The first thing that you should think is just like avoid these things at all costs. But there is another way that you could prevent this from happening. Some of you guys have learned about acetylation already through my Clutch videos. Some of you haven’t. If you haven't learned about acetylation, don't worry about it because that means I purposely did not teach you that video because your classroom doesn’t it need. But for those of you that did learn the acetylation video, you understand and looking back at that video that acetylation of the aniline wouldn’t work because what you would do is you would form a nitrogen with a carbonyl on it. That nitrogen would not be quite as basic. This one actually could work. If you acetylate it and then reversibly deacetylate it, then that would work. But for most of you guys, if you did not see that content, then just ignore it because that means your professor really doesn't care about that with avoiding the adduct. That’s the second limitation. The first one was you can't use certain alkyl halides. The second one is don't use aniline.
There's more. It turns out that alkylation reactions, because we learned that R-groups are what? They’re electron-donating groups. Remember that R-groups are electron-donating groups. Since they're electron-donating groups, they're going to activate the ring towards further reaction. When you add that first R-group, it’s going to make it more reactive for the second reaction.
Another thing. Alkylation reactions are susceptible to carbocation rearrangements. Remember that because you form a full carbocation they can move around. These limitations are piling up because you're trying to do a synthesis but you've got all these problems. You've got a rearrangement. You've got extra activity which we’ll talk about why that's important in a second. You can’t react with aniline. It turns out that the solution for both of these two guys, for the activation and for the carbocation rearrangements is to acylate instead. What I mean by acylate isn’t what I talked about at the top. That's what I mean is Friedel Crafts Acylation. Friedel Crafts Acylation would be using an acid chloride and a Lewis Acid Catalyst. Acylate instead. How does that work? How does that make sense?
Let's look at these two examples of alkylation versus acylation. Let me show you guys why acylation is better. Alkylation, notice that the intermediate of my alkylated inner of my alkylation reaction is going to be a carbocation, R plus. Notice that the intermediate of my acylation is going to be what we called the acylium ion that looked like this: C double bond O plus R.
First of all, are both of these going to rearrange? No, only one would rearrange. This one has shifts but this one has no shifts. We can see that if we can use acylation, acylation is going to be safer for us to use because we know that acylation we don't have to worry about shifts. That’s the first thing. Now let’s look at the product. What happens when I add these groups? For my benzene ring with the alkylation group, I’m going to get an R group. When I add my acyl group, what I’m going to wind up getting is a ketone.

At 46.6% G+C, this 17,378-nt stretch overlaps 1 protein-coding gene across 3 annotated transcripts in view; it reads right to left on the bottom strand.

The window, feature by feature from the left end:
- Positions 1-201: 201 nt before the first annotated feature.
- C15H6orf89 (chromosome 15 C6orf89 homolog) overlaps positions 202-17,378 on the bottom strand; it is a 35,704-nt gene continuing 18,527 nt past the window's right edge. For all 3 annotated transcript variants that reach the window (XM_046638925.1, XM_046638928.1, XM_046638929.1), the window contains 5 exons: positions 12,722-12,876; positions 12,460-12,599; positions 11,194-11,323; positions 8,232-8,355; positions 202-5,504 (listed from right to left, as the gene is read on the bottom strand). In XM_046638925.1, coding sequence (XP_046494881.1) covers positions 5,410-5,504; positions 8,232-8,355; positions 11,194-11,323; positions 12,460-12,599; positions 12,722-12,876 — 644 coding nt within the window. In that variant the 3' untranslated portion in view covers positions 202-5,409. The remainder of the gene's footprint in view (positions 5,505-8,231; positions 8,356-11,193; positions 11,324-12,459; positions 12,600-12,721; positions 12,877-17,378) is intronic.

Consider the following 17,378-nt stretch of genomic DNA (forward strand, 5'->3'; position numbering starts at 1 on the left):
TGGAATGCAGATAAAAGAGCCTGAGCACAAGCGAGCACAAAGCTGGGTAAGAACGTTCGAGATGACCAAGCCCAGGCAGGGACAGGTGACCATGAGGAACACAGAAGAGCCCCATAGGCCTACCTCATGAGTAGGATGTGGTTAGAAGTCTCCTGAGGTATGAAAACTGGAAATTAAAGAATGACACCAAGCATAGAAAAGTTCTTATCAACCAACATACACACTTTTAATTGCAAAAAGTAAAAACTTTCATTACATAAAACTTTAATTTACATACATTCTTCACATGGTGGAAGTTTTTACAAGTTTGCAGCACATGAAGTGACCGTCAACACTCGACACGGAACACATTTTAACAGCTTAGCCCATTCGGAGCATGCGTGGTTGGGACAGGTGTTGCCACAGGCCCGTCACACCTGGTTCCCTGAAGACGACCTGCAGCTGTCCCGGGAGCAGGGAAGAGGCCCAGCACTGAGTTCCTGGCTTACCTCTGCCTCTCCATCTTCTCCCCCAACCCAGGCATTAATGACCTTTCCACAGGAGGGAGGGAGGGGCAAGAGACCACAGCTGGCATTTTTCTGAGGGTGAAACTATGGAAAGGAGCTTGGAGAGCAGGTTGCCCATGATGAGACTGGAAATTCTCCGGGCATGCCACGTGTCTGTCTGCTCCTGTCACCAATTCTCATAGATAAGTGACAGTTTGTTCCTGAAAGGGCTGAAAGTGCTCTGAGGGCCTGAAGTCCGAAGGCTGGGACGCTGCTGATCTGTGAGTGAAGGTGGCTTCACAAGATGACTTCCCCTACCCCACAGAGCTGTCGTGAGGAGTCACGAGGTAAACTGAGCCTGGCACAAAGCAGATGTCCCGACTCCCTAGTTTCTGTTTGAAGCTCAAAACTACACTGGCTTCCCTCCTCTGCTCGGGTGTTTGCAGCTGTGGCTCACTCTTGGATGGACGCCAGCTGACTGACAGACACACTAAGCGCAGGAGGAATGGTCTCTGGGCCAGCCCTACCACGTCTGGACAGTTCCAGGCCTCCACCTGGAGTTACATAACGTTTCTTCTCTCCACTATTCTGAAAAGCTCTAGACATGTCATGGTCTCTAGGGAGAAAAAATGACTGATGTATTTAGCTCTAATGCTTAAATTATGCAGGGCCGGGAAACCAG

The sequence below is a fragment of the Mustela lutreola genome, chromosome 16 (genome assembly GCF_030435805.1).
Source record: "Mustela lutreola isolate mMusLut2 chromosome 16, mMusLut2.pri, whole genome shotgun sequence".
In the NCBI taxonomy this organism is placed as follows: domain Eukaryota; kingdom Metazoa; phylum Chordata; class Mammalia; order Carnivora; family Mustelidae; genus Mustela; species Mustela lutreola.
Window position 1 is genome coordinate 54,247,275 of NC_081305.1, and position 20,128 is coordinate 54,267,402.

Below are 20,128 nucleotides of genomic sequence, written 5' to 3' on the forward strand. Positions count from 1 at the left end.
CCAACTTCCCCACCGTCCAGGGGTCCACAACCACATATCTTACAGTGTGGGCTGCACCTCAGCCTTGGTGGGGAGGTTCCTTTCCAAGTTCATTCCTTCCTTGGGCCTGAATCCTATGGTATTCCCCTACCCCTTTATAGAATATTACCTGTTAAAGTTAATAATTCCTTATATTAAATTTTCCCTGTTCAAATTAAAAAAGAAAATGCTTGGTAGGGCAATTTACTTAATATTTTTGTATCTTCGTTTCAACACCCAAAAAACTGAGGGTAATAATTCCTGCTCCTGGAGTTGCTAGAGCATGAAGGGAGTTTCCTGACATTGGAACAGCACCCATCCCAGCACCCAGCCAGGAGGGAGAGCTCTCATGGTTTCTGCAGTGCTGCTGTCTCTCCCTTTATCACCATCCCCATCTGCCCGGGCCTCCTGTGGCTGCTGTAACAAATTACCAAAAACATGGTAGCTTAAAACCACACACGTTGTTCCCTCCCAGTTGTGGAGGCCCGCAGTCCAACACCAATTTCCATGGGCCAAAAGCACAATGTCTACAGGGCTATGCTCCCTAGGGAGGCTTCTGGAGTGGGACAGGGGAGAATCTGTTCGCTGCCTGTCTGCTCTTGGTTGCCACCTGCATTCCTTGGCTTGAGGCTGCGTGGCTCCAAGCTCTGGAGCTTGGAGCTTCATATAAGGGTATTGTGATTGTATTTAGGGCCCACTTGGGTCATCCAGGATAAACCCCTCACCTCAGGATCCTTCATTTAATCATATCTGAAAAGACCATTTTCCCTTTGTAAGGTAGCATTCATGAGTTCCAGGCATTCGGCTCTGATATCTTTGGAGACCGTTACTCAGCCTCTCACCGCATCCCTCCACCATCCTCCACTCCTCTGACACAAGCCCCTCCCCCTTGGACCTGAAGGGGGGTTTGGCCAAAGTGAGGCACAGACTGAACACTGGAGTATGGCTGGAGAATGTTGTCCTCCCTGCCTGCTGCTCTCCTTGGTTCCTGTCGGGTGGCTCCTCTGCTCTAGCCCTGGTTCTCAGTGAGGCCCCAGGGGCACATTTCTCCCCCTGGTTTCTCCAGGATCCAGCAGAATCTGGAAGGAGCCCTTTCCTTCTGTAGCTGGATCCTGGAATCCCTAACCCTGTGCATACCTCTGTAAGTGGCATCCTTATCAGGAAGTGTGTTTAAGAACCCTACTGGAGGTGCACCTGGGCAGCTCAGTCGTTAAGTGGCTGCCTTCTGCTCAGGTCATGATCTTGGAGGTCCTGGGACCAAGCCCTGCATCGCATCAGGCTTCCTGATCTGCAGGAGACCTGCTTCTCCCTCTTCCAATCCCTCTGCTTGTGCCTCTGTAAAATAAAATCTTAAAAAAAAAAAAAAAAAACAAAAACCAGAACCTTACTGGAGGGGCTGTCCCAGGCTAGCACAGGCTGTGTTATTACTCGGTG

What's the difference between both of these in terms of activity? There's a huge difference because notice that this is an electron-donating group but notice that a ketone since it has a partial positive is actually an electron-withdrawing group. One is an election-donating group. One is an electron-withdrawing group. Why is that important that? Because if you add an electron-donating group, this is going to be more activated. If it’s more activated, that means that once it sees another alkyl halide, it’s going to want to react again. You're going to wind up getting polysubstitution. You're going to wind up getting a benzene that not only has one R-group but maybe it has two or maybe it has three. This is bad. I’m just going to put a sad face. You’re going to get a polysubstitution because now you’re going to get R-groups everywhere and it's difficult to stop. Remember that I told you guys that toluene is 25 times more reactive than benzene. What do you think happens when I have two toluenes or a xylene? Two R-groups. That’s even more reactive. It almost spirals out of control. You can't stop it. It starts adding R-groups everywhere so you start getting sad. Maybe you shed a tear.
But what happens with electron-withdrawing groups? Electron-withdrawing groups is going to make it less activated. What do you think happens when it sees the second acylium ion? Does it go attack it? No, the answer is this doesn't happen. There's no reaction. It stays at monosubstitution. That makes me happy because that's what I wanted the whole time. The whole time I didn't want some mess of polysubstitution. I wanted just one thing on my benzene ring. That's what I get with acylation. Not only that, I'm also happy because I didn’t have a rearrangement that messed up my yield. I just got exactly what I was looking for.
Now you guys can see. You’re getting a hint of why acylation is more advantageous to use than alkylation. Now what I want to do is really drive home this point of what acylation is better. We're going to learn some extra information of how you can use acylation instead of an alkylation in pretty much all situations. 

Practice: Provide the major product and the correct mechanism for the following reaction. 

Practice: Provide the major product and the correct mechanism for the following reaction.